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Home Opinion Global security and global social democracy

Global security and global social democracy

Martin Shaw - 20 October 2010

Internationalism once lay at the heart of the progressive movement, yet in recent years the idea appears to have lost its appeal for many social democrats. Responding to this trend Pascal Lamy argued to Policy Network that the globalisation of capitalism requires a response of equivalent ambition and boldness from social democrats. In this essay series key thinkers debate the challenge laid down by Lamy.

Pascal Lamy is largely right. Social democracy has lost its way in considerable part because it lost its early internationalism, and sticks to national, or at least regional, perspectives in a world which is globalising. He is also right to say that the challenge is huge, fundamental, and requires intellectual reorientation before practical politics can really adapt.

Even so, it seems to me that he understates the depth of the problem, which is rooted in the early as well as the recent history of the labour movement, and is linked to the radical geopolitical as well as economic upheavals which have made the late capitalist world.

Pascal is right to locate much of the problem in social democracy’s traditional economism: but solutions will require us to confront the military and security arenas, which are missing from his argument, but which have contributed enormously to shaping both social democracy’s past successes and its present weakness.

Social democracy was born in the nineteenth century with an internationalist outlook, deriving from a wide range of intellectual and social roots. The belief that workers’ movements must combine to challenge capital - which even in those days was breaking through national boundaries - was widely embraced. And yet social democracy, like capitalism, was developing within European nation-states which were also becoming world empires.

From the start, this context posed two huge challenges to social democracy: the ‘colonial question’ (in today’s terms, the problem of relations between ‘advanced’ and ‘developing’ countries) and the question of war and peace resulting from inter-imperial rivalries. Social democracy’s internationalism was compromised - even a century ago - by its inabilities to confront either the huge inequalities and oppression resulting from colonial power or the violent national polarisations resulting from imperial conflict.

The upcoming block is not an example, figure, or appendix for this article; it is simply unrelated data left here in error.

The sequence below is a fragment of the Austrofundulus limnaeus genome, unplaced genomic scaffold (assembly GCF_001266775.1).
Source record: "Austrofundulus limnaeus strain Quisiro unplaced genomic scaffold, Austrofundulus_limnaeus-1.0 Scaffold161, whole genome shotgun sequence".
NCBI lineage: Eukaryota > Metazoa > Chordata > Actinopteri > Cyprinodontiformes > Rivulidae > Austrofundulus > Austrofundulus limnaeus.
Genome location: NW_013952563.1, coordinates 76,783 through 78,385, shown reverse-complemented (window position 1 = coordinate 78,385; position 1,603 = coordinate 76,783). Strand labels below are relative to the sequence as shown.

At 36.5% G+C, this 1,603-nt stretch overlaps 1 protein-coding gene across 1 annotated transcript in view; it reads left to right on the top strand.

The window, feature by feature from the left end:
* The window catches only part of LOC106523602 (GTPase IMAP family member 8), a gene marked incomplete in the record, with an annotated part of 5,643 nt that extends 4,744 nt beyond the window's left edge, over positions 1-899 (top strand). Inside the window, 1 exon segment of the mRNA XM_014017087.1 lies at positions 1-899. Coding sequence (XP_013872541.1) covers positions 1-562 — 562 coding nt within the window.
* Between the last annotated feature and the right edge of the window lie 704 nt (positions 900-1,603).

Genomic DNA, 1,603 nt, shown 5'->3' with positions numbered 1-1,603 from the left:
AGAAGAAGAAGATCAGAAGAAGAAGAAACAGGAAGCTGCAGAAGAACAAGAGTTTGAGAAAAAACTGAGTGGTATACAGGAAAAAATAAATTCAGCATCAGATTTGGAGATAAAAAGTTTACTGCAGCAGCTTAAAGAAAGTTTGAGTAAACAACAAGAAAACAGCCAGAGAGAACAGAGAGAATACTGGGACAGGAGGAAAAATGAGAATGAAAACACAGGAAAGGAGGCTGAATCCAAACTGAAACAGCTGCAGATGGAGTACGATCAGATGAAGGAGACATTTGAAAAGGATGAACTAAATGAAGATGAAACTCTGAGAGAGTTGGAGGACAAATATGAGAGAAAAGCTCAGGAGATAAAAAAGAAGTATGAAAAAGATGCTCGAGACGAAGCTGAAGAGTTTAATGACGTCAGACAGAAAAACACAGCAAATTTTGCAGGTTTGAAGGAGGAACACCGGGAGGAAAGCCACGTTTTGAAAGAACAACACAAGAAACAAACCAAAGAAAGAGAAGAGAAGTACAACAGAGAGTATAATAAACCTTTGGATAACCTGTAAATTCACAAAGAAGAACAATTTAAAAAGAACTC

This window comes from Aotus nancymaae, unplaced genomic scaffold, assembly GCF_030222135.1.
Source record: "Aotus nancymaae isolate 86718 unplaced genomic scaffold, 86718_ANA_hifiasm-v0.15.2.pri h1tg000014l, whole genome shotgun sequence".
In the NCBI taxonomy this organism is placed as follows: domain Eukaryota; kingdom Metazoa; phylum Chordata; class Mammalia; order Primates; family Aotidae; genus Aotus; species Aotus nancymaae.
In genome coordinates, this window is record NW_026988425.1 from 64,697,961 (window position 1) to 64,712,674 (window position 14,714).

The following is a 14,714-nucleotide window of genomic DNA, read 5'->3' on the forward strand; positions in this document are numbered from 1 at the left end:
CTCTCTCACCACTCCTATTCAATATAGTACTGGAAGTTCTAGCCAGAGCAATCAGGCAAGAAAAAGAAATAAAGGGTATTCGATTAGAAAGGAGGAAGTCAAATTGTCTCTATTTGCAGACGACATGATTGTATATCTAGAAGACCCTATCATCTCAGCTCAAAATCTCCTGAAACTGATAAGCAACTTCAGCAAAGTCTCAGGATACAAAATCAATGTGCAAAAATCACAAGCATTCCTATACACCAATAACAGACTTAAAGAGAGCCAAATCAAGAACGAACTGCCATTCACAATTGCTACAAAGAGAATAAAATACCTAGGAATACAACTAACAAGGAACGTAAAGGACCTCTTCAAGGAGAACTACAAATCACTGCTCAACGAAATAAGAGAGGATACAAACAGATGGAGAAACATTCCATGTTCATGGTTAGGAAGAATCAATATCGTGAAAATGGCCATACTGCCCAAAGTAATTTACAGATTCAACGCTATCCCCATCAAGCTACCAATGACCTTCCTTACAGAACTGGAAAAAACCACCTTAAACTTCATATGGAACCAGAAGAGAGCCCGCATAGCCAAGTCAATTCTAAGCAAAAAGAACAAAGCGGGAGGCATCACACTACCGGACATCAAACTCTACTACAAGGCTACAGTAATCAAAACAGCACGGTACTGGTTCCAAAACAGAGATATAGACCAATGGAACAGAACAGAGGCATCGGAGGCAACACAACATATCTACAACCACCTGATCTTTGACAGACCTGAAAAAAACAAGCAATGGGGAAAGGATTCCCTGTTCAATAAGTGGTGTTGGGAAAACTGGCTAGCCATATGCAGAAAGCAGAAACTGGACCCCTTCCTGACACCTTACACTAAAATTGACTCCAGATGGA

Instead, European social democracy rode the tigers of empire and war, gaining office in many countries and extracting full parliamentary democracy and social welfare in return. Yet the outcome was that social-democratic parties were tied before the Second World War to their respective nation-states and after it - as Western European empires dissolved and nation-states lost their traditional military-political autonomy - to US hegemony.

During the Cold War, the majorities in almost all social-democratic parties were Atlanticist, while communist parties were pro-Soviet. Neutralists who stood for a genuine internationalism beyond the bloc system (the original ‘third way’) were marginalised. Today, nearly all the states in which social-democratic parties are strong are members of NATO, contribute to NATO missions (for example in Afghanistan), and are allied to the USA.